Thursday, May 3, 2012

tactic logics

I've been doing no training, had a long spell with no one to fight with, haven't even done much thinking about tactics. Which is all bad for me. However, I have been learning some game programming, which is nice because I've been able to use some of the mathematics and physics from my supernerd background. I used a transformation matrix to solve an actual problem! woo!

and but then, I learned some things that sort of apply. so here we go.

I've played a lot of computer games, and I like them, but almost all games handle melee combat in a way that doesn't reflect any of complications and tactics I know. At best, you can hit, block, grab, and move, and those options tend to function in a rock-paper-scissors kind of way. Hit slow or fast, strong or weak, etc etc. It can represent tactics on a sort of metaphor level, but it never really feels right to my sensibilities.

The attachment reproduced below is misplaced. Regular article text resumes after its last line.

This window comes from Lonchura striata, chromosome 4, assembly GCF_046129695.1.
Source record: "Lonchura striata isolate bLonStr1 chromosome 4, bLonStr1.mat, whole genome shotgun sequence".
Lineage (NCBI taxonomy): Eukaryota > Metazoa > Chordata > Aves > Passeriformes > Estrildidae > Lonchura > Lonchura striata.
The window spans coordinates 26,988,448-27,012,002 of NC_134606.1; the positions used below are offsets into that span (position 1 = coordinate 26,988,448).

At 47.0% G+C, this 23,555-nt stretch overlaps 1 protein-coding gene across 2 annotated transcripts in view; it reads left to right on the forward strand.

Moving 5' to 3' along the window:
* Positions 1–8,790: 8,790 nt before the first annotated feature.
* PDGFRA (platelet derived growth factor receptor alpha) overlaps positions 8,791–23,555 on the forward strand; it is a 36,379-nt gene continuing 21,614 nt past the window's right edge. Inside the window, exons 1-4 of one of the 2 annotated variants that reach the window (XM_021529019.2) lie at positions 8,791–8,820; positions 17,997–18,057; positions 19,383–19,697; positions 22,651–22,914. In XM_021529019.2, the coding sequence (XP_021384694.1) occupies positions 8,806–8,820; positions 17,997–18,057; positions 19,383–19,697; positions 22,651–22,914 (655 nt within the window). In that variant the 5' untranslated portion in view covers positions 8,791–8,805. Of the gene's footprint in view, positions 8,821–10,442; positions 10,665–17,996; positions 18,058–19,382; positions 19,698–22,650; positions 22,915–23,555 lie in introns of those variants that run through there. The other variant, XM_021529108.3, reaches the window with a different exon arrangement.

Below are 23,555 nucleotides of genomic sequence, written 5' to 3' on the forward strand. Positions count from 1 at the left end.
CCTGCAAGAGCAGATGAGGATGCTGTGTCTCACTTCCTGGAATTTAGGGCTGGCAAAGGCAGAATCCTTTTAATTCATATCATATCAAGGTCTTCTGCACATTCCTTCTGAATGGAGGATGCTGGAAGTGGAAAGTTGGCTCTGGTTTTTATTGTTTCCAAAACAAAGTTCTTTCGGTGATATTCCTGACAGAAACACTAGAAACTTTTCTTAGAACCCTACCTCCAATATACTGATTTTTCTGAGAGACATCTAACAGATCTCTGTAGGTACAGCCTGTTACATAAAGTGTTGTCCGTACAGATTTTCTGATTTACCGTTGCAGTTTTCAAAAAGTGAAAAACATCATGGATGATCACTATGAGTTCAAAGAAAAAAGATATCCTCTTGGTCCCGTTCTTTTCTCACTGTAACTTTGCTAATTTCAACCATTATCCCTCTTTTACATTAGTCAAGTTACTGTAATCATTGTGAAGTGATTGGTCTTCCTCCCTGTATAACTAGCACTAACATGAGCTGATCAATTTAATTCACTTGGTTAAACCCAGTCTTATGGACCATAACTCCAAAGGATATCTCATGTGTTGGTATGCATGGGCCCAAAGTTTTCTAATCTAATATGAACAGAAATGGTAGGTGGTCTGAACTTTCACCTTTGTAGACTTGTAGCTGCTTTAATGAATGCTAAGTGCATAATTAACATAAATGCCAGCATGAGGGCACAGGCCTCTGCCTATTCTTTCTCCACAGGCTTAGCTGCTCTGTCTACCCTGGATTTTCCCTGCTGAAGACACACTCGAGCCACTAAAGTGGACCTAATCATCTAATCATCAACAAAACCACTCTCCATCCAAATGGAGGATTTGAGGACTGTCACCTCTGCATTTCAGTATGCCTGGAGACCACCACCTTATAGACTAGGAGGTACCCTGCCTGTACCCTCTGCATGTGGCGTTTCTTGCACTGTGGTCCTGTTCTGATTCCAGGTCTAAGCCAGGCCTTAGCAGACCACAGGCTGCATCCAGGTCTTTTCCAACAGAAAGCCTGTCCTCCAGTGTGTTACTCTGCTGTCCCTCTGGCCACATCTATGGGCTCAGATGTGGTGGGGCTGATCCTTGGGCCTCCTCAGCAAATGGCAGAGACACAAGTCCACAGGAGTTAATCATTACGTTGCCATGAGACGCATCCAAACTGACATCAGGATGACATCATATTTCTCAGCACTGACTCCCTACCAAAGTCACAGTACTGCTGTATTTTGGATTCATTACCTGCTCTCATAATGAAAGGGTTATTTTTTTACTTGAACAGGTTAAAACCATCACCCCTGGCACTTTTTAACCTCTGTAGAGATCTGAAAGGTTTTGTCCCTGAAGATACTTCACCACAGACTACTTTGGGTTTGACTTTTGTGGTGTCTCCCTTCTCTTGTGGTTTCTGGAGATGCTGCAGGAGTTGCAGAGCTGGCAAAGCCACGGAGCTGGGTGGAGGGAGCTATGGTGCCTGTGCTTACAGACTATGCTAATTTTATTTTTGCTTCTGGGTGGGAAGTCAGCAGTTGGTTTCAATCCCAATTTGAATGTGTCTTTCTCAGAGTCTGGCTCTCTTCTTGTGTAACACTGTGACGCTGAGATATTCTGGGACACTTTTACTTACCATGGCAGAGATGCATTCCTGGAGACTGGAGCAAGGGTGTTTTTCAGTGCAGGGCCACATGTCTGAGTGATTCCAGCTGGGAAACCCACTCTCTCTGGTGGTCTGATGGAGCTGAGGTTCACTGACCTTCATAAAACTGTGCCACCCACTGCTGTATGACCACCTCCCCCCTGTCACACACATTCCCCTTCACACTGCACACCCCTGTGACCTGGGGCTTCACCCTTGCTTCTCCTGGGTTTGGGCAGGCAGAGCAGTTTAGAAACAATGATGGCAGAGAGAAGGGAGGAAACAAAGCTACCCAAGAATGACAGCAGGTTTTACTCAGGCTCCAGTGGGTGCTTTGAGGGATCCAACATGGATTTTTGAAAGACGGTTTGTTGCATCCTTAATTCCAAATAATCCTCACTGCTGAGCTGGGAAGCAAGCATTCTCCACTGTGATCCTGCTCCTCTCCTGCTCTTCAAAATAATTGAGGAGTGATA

Part of this is due to the definite nature of computers. but it's also do the modelling of controls, which can get very complicated. at the basic level, you have this


as in, you're standing there, or you're hitting. Something, or nothing. So the first improvement I learned about is a finite state engine.

READY [transition> HIT

You're still just ready or hitting, but there's a instant phase of logic and calculations that determine if you can hit, how you hit, if other things happen. Better! but still not right. I want at least a preparation phase.

READY -transition-> PREPARATION -transition-> HIT

so that's a bit better- allows for the possibility of counterattacks and reaction time, but... it still doesn't feel right. I could add more states, but that would just turn into complication, and it'd feel like I was making places where there weren't really places, if that makes sense. and from a game programming standpoint, it becomes totally unmanageable.